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How to Set Up GA4 Custom Dimensions

Last Modified on January 3, 2024

Life would be easier for us technical marketers if we could find everything in tools like GA4 as we would want to; however,  we cannot do so!

For instance, you want to track an event that is not available in the native reports and send additional info with that event. Thankfully, there’s a way around it in Google Analytics: custom dimensions and metrics.

Not all out-of-the-box dimensions will suit your business model as they can be generic, and a bit of customization will help you to get quality data resulting in better decision-making.

This post will help you understand what GA4 custom dimensions are and how you can set them up. Here’s a quick overview of what we are going to cover:

Time to jump into the world of custom dimensions!

What are Custom Dimensions and Why Use Them?

Custom dimensions are dimensions (text attributes of your data like colors, brands, etc.) that you can create and that are not provided by Google Analytics.

They are important because they allow you to fill your reports with custom data that is relevant to your needs. The same applies to custom metrics.

Just like every individual is different from each other in terms of their needs, every business has its own model and requirements.

While certain things are similar across most businesses, e.g. sales, cost of labor, material, rent, etc., other metrics can be different based on the region or the target market. Therefore, they need to be customized as per the business needs.

So how does a person’s lifestyle or business model relate to GA4 custom dimensions?

Answer: If an attribute is not available in GA4 by default, then you’re going to add it and give it a custom name and certain parameters you want to be sent with that event.

The word custom means that you can also customize the name that you want to use along with any additional parameters you want to send.

Having custom dimensions set up properly in GA4 will give you granularity in the reports and provide you with additional context to make better business decisions later on.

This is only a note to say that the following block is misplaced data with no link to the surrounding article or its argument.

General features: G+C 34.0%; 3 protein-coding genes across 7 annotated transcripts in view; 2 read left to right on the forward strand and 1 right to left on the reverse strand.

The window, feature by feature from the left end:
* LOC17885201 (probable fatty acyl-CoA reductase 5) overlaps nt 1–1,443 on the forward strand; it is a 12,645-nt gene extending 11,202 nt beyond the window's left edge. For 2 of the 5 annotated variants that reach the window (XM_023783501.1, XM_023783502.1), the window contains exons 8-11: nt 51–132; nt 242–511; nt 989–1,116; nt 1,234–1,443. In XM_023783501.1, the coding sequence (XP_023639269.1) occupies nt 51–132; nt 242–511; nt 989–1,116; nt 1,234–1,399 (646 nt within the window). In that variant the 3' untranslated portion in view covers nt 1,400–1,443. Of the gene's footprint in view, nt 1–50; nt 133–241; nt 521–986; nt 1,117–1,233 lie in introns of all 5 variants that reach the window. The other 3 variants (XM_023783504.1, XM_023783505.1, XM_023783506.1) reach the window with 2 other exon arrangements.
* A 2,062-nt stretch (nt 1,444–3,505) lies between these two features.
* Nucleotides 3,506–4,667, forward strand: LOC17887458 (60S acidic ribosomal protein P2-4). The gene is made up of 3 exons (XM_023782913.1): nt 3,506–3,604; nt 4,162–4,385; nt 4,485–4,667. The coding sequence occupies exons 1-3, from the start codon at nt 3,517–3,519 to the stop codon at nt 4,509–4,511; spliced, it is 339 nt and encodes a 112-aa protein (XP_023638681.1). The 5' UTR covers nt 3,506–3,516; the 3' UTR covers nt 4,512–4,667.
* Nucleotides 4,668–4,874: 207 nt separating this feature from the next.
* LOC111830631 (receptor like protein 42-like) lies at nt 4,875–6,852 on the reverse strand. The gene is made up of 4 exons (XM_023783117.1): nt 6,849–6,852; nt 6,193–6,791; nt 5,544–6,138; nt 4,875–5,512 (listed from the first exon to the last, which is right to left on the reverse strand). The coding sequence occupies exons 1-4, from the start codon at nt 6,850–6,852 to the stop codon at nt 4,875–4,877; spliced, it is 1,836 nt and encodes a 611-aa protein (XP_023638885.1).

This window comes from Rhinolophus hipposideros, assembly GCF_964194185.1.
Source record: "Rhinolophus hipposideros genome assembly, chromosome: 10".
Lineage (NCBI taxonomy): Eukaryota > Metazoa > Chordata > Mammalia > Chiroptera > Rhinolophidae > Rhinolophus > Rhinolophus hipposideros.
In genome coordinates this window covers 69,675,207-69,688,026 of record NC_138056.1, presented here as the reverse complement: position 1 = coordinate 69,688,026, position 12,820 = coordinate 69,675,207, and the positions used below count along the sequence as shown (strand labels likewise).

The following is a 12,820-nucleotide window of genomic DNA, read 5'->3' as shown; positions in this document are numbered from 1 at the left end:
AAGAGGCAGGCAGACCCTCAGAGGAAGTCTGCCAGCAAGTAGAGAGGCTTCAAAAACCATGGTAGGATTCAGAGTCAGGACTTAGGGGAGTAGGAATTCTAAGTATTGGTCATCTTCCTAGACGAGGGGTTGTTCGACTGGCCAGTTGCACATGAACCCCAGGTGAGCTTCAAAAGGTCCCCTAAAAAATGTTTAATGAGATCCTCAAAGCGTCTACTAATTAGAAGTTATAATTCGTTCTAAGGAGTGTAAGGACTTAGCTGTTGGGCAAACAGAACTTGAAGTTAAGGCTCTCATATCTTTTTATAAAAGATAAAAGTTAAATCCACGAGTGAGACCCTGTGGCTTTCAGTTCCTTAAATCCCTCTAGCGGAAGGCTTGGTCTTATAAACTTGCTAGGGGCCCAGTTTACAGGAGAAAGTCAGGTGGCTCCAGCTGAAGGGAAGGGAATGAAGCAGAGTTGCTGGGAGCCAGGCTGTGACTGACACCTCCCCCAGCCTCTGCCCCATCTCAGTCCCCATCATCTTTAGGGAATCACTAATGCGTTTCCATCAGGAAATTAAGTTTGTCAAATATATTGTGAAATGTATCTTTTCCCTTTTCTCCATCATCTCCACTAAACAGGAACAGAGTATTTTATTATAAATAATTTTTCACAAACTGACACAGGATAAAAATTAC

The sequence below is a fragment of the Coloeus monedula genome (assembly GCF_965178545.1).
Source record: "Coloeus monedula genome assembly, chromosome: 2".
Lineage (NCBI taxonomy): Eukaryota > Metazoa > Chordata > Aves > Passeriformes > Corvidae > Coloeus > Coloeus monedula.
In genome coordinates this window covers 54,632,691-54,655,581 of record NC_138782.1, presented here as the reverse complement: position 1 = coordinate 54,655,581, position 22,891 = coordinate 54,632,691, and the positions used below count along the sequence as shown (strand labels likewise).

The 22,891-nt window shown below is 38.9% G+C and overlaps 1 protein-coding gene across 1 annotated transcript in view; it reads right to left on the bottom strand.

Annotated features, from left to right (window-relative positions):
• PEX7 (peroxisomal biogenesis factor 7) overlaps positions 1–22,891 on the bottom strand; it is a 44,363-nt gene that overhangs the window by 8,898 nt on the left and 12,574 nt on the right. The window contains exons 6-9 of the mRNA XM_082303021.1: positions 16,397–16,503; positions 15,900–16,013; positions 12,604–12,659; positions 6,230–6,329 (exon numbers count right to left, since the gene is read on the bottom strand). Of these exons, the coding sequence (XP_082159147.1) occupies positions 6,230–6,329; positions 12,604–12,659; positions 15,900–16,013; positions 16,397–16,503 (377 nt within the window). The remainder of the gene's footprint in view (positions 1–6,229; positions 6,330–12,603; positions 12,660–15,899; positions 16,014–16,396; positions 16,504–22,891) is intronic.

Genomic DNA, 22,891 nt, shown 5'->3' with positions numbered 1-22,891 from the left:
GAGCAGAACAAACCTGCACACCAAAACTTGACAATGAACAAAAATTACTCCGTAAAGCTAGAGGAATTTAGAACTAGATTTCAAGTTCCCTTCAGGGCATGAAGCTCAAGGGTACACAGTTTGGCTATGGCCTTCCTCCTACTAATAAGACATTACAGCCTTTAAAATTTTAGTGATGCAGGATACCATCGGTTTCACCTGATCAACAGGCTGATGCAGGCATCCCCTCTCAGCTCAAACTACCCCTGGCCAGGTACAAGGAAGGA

That’s why setting up GA4 custom dimensions today will help you make better decisions tomorrow (a bit of a cliche there, but you get it).

How are Custom Dimensions Different in GA4 vs Universal Analytics?

If you’re just starting out in analytics and stumbled upon GA4, then life is easy because in this case ignorance is bliss. Why? Because you don’t have to unlearn how things worked in Universal Analytics. 

But it’s important to point out how custom dimensions are different in GA4 compared to Universal Analytics, so you can understand the implications of using them.

Custom dimensions in GA4 and Universal Analytics differ on three factors:

  1. Scopes
  2. Setup process
  3. Quotas / Limitations

Universal Analytics comes with four types of scopes:

  1. Session (these apply to all the hits in a single session)
  2. Hit (limited to only a specific event or hit type)
  3. User (applicable to all the hits of a user)
  4. Product (applicable to all the hits of a product tracked with Enhanced Ecommerce)

We will touch on the setup process and quotas later in this post, although more focused on GA4.

Let’s have a look at how scopes of custom dimensions work in GA4.

Types and Scopes of GA4 Custom Dimensions

GA4 comes with two types and scopes of custom dimensions:

  1. Event 
  2. User

Event-scoped Custom Dimensions

All hits are now event-scoped custom dimensions. These are used when you want to send calculated or variable values (parameters) for each event. Event-scoped custom dimensions might be used a lot since most things are events in GA4.

User-scoped Custom Dimensions

Anytime you want to send values for each user, you will be using user-scoped custom dimensions. For the most part, these work similarly to Universal Analytics, although their setup process and quotas differ (more on that later).

There are reports that session-scoped dimensions will be available in GA4 sometime in the future but there is not much on product-scoped dimensions as of now.

Limitations of GA4 Custom Dimensions

Now that you’ve seen what are custom dimensions in GA4, the differences between Universal Analytics and GA4, and the scopes of custom dimensions in GA4, you should be aware of their limitations, so that you can use them better.

We can create up to 50 event-scoped and 25 user-scoped custom dimensions in GA4 for each property. These limitations are referred to as ‘quotas’ in GA4.

You can view your custom dimensions quota under ConfigureCustom DefinitionsQuota Information button in. 

Showing how to view the quota information for custom dimensions

You can see how many User scoped and Event scoped custom dimensions you’ve used already and how many are left in your custom dimensions bank.

Quota information showing how many custom dimensions and metrics have been created

Setting Up, Editing, and Deleting GA4 Custom Dimensions

 Let’s learn how to set up, edit or delete custom dimensions.

Setting up GA4 Custom Dimensions

Let’s have a look at how we would set up a custom dimension for something like button clicks; which are not available in the auto-tracked or enchanted measurements event.

First, we need to set up the event in GTM or send it to GA4 (however you prefer). The next step is to register it as a custom dimension in GA4 before we can see it in the reports or mark them as a conversion.